When it comes to Cuban pork shoulder, I’m like a greedy trick or treater, always taking more than my fair share. That’s probably the real reason why I cooked not one, but two, pork shoulders today.
You see, the internet is full of highly rated recipes for Cuban pork shoulder, but I couldn’t make a decision about roasting or slow cooking based on photos alone.
My curiosity got the better of me, and I asked the butcher to split a nine pound pork shoulder right down the middle. Knowing that the marinade is where it’s at anyway, I treated both pieces with all those yummy Cuban flavors.
Then I did a side-by-side comparison of the two methods; I’m sharing all the juicy details with you today so hopefully you can make an informed decision.
Method 1: Crockpot, Low, 8 hours
Method 2: Oven, High for 30 minutes, Lower 1 hour 30 minutes
We gotta talk about the signature Cuban marinade!
Mojo Criollo: Pork Marinade
Mojo (mo-ho) is a staple marinade and sauce in Latin cuisine. It is an absolute must when marinading Cuban pork for making cubanos. It even doubles as a dipping sauce for yuca fritas aka cassava fries.
To make mojo criollo, you need loads of garlic, sour oranges, herbs, and spices. Since sour oranges are a rare ingredient, you can swap in a sweet and sour combo of orange and lime juice instead.
If using mojo as a dipping sauce, I typically like to cook the garlic in oil (an infusion) before mixing with the other ingredients and then blend everything into a smooth consistency. These two steps aren’t necessary when using mojo as a marinade.
Better Marinading Hacks
My number one take-away is to get the marinade to penetrate deeper into the meat. Pork shoulder is wrapped in a thick layer of fat (and sometimes skin). There’s no way for the marinade to get down under all that fat, so we use a sharp knife to cut just past the fat layer. You can cut in straight lines or form a criss-cross pattern.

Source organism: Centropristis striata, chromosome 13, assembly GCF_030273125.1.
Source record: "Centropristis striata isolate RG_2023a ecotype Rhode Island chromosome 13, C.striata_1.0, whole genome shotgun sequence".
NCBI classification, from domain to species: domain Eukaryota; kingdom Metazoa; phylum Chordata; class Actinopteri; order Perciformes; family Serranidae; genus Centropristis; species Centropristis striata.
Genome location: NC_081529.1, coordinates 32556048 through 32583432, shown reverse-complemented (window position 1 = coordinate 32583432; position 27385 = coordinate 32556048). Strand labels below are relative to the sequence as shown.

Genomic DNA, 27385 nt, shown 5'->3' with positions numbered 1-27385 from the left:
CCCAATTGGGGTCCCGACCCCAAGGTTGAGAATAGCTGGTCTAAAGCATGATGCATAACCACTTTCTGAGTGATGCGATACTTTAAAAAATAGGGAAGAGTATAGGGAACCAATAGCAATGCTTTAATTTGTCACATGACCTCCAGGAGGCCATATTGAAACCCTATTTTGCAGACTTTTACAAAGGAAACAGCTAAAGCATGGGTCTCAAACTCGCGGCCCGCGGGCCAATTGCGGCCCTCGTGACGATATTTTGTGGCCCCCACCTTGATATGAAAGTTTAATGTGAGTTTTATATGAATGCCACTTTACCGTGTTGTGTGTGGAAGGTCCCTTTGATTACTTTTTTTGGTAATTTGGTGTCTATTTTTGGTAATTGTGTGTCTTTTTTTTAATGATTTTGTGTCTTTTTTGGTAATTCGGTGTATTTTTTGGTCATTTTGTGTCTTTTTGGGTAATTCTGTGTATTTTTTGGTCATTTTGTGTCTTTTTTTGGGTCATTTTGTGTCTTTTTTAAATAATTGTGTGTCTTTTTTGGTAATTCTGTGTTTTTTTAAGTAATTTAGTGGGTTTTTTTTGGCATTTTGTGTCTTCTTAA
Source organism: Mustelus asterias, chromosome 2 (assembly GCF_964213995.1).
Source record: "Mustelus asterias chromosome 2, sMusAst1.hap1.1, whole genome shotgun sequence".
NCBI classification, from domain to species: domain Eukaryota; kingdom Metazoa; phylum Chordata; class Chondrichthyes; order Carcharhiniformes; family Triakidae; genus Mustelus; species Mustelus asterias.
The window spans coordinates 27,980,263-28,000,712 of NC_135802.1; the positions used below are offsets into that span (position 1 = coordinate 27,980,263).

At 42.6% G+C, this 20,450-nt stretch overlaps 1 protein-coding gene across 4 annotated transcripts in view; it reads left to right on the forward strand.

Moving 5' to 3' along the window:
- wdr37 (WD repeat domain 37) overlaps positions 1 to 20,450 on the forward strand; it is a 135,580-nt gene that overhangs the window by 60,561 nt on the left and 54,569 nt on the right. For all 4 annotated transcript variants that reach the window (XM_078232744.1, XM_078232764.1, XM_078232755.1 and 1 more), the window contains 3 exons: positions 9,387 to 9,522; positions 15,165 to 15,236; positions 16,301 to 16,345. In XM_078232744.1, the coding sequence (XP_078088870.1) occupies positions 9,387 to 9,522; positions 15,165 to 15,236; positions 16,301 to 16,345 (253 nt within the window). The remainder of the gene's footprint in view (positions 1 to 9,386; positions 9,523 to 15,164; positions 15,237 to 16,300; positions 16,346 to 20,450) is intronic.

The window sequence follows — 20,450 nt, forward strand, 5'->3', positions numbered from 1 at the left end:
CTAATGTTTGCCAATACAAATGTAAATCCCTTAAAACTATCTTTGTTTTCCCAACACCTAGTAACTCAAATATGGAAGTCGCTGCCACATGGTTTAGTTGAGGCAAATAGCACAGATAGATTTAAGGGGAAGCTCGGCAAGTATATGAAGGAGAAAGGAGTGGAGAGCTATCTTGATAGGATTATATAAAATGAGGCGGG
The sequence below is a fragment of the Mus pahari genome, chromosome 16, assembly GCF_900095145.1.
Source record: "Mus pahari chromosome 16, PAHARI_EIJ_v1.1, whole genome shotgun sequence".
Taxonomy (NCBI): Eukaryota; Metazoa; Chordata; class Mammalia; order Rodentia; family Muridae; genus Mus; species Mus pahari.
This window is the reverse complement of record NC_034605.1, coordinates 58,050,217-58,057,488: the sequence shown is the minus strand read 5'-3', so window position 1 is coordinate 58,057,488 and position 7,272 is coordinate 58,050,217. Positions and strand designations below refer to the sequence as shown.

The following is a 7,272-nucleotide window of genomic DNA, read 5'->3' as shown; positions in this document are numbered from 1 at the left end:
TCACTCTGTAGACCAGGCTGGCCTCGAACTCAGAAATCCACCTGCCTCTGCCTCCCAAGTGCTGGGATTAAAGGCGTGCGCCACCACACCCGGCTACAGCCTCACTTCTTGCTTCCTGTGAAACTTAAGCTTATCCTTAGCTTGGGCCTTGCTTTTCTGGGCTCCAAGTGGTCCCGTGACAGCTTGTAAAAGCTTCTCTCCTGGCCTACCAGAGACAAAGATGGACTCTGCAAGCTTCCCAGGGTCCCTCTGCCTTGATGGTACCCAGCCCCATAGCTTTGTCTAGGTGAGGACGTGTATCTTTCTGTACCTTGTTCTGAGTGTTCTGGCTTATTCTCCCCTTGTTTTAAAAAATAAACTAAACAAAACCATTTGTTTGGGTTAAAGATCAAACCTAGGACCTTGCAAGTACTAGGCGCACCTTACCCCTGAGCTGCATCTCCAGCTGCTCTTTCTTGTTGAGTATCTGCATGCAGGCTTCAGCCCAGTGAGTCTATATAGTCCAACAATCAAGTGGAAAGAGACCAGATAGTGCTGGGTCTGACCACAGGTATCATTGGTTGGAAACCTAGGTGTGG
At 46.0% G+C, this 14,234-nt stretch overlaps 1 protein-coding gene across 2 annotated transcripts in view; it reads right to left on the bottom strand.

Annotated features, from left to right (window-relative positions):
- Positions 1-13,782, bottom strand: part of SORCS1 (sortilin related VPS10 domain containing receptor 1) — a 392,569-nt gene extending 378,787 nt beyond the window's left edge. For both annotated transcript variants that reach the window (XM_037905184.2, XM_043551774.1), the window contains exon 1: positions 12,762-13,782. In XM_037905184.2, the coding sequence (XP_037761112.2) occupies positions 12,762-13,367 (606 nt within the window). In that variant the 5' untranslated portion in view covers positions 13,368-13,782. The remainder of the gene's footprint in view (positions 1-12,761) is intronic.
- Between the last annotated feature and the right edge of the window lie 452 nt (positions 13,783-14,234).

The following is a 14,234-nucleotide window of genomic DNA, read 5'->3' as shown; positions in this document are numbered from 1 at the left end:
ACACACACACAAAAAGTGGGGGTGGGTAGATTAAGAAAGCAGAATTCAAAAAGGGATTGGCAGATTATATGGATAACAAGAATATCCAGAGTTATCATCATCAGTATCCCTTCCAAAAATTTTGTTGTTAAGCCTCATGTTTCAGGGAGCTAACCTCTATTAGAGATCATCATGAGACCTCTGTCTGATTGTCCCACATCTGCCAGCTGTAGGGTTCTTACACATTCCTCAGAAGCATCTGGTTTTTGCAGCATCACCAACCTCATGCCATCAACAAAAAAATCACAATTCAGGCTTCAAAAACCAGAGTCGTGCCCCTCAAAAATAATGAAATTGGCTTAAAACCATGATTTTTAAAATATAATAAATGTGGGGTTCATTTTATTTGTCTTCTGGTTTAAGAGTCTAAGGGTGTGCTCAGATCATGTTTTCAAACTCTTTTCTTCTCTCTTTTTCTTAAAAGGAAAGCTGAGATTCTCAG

Or you could go all Dexter and use a knife to puncture around the entire pork shoulder. The idea with this is that the marinade is able to seep into the crevices. Whatever your choice, I recommend applying the marinade and allowing it to sit overnight or up to 24 hours for the best flavor.
Last but not least, wipe away all marinade bits before roasting. Garlic and fresh herbs just burn in the oven. I actually had to rotate out my pan because the drippings were starting to produce too much smoke.
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Cooking Pork in the Crockpot or Oven Roasting
It was important to me to compare and contrast Cuban roast pork side-by-side with the crockpot version. I added the pork shoulder directly to the crockpot with a little bit of the marinade for moisture and let it do its thing for 8 hours on low (I love this programmable crockpot).
In terms of decision making. There was really only one, and it was staring me right in the face. Do I remove the skin for the crockpot version? I decided to remove it, and then threw a piece of skin in there separately to see what would happen.
What I learned is that it’s very important to trim excess fat with the slow cooker version because that fat has nowhere else to go. That said, do not leave the skin on (if yours came with skin) because pork skin is really only good when it gets crispy — didn’t happen with the crockpot.
Roast vs. Slow Cook: Side-by-Side Comparison
Big conclusion: You have got to get the marinade underneath all that fat to the meat below for the ultimate Cuban pork experience!